Regarding the photoswitchable PNAs, we observed a correlation between the TM and the increase of fluorescence in the displacement-strand assays. Thus, the general trend is: the higher the TM is, the better is their strand-exchange ability (higher exchange and faster) (Table S3, Supporting Information File 1). PNAs 10 and 11 bearing two and three oF4Azo moieties, respectively, did not cause an increase of fluorescence. While such result was expected for 11, according to the melting experiments, the unfortunate outcome of 10 could be probably attributed to its low TM in comparison with the quenched dsDNA one (≈40 °C versus 61.5 °C; Table 2, Figure S37, Supporting Information File 1). This would also explain the incomplete displacement (<50%, Table 3, left) for all modified PNAs. In order to improve our method, we tested a shorter 11-mer FAM-ssDNA provided with a toehold under lower temperatures (30 °C). This overhang together with the length of the labelled oligonucleotide must accelerate the strand exchange [53]. Indeed, the displacement was facilitated, reaching almost quantitative exchanged (70–85%; Table 3, right) with faster kinetics (Figure 5B) without compromising the specificity of the system. More importantly, this new set up led to slightly higher differences between isomers and pointed out the dual-labelled probe 10 as the best one, which is consistent with the melting experiments (Table 2 and Figure 3). Among the single mutated PNAs, those with lower TM, displayed the best performance in our kinetics studies (Figure 5B).


Figure 5: Time-dependent fluorescence signals from two independent experiments at 520 nm of 0.75 μM FAM/BHQ-dsDNA solutions in PBS buffer (140 mM NaCl, 10 mM Na2HPO4, 2.7 mM KCl, 1.8 mM KH2PO4, pH 8.0) with 2 equiv of the corresponding PNAs 611, 18 and 19 placed in 96-well plates and covered with paraffin oil; fluorescence intensities were measured every 5 min during 12 h at 30 °C; PNA code: 6: blue, 7: green, 8: maroon, 9: brown, 10: purple, 11: coral, 18: yellow and 19: gray; solid line for trans-isomers and dashed line for cis-isomers. Black lines controls: solid: FAM-ssDNA without PNA and under the same conditions; dashed: BHQ/FAM-dsDNA.

Finally, in an attempt of gaining insight into the general low photoresponsivity, we performed CD (Figure S53, Supporting Information File 1) and UV–vis (Figures S54 and S55, Supporting Information File 1) experiments. The joint-evaluation of these results suggested that the photoswitch is located inside of the PNA–DNA duplex (Figure S53, Supporting Information File 1) but it may not effectively intercalate since pre-hybridization did not affect the isomerization efficiency (Figure S55, Supporting Information File 1). This would explain the low observed photoresponsivity.


We have successfully synthesized two novel types of visible-light photoresponsive PNAs by coupling on-resin the corresponding molecular transducer. In particular, we focused on the tetra-ortho-fluoroazobenzene (oF4Azo) and the hemithioindigo (HTI) photoswitches; the latter has not been studied in the context of photoregulation of oligonucleotides before. The UV–vis measurements of these probes suggested that the PNA(oF4Azo) displayed superior photochemical properties to control oligonucleotide hybridization by irradiation. Thus, for the case of the PNA(HTI) just 47% of trans-isomer was detected upon irradiation at 405 nm. In addition, the stability of this isomer is compromised. On the contrary, PNA(oF4Azo) had better conversions and high stability of the non-thermodynamically isomer, even at 90 °C. Both melting experiments and strand displacement assays demonstrated that mismatches had a dramatic effect on the binding affinity of the PNA, which was slightly compensated by the incorporation of oF4Azo. We observed modest, yet clear, differences in the formation of PNA/DNA duplexes depending on the number and the localization of the oF4Azo. Further work on increasing the photoresponsivity by exploring different connectors and approaches beyond the base-surrogate approaches is necessary. However, we first demonstrated the great potential oF4Azo in the context of both PNA and oligonucleotide hybridization. Thus, we believe that the excellent photochemical properties of the oF4Azo together with the use of the visible-light irradiation may overcome some of the current limitations for in vivo photoregulation of gene expression and related enzymatic reactions in the near future. Besides, having at our disposal such antisense probes, whose activation is reversibly controlled, will contribute to the deciphering of biological pathways. Furthermore, the exceptional stability of the cis-isomer may open new venues of this artificial photoswitchable oligonucleotide in other fields different from life science such as nanotechnology and materials science.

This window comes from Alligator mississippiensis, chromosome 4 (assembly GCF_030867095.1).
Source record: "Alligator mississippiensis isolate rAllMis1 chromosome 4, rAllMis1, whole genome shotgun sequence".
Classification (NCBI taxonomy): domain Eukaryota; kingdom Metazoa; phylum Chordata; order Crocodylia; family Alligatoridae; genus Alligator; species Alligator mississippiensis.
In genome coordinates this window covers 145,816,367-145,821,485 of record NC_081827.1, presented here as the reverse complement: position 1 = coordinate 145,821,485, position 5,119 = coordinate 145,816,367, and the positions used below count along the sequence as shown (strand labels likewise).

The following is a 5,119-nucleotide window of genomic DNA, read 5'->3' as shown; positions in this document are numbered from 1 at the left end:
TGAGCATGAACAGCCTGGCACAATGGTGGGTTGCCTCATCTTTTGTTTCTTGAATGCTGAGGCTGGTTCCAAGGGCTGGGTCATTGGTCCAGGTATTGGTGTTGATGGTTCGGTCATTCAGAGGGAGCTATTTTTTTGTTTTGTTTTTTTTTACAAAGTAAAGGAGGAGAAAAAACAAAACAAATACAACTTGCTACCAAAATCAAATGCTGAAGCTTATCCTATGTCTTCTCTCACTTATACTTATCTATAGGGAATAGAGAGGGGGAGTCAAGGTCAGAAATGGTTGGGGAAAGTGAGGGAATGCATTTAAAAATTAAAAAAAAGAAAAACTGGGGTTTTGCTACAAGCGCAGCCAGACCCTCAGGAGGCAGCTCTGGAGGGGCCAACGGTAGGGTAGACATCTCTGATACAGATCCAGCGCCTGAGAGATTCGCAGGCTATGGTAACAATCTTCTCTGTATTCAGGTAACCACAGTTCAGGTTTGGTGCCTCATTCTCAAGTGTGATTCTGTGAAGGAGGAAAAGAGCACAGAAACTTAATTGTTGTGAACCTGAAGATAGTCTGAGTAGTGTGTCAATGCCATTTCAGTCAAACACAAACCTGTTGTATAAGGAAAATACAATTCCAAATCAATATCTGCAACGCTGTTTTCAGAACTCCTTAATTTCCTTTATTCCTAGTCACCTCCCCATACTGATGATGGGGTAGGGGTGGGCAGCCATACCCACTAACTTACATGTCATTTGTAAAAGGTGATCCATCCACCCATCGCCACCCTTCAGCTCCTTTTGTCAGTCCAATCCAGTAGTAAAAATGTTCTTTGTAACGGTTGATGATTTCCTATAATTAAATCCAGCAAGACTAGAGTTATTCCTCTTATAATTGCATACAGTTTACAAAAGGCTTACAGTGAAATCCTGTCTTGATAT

Supporting Information

Supporting Information File 1: Detailed experimental procedures, synthesis, characterization data.
Format: PDF Size: 2.5 MB Download


The authors gratefully acknowledge: Benedikt Heinrich for initial synthesis assistance, Prof. Alexander Brehm for accessibility to the Mx3000P QPCR system (Agilent Technologies, USA), N. Frommknecht for construction of custom-made LED lamps and the DFG for co-financing the AccuTOF GCv 4G (JEOL) Time of Flight (TOF) mass spectrometer (grant: INST 160/622-1 FUGG to Dr. U. Linne). This work was financially supported by German Fulbright Commission and the DFG program SPP1926 ‘Next Generation Optogenetics’. O.V. thanks German Fulbright Commission for the Fulbright-Cottrell Award 2016.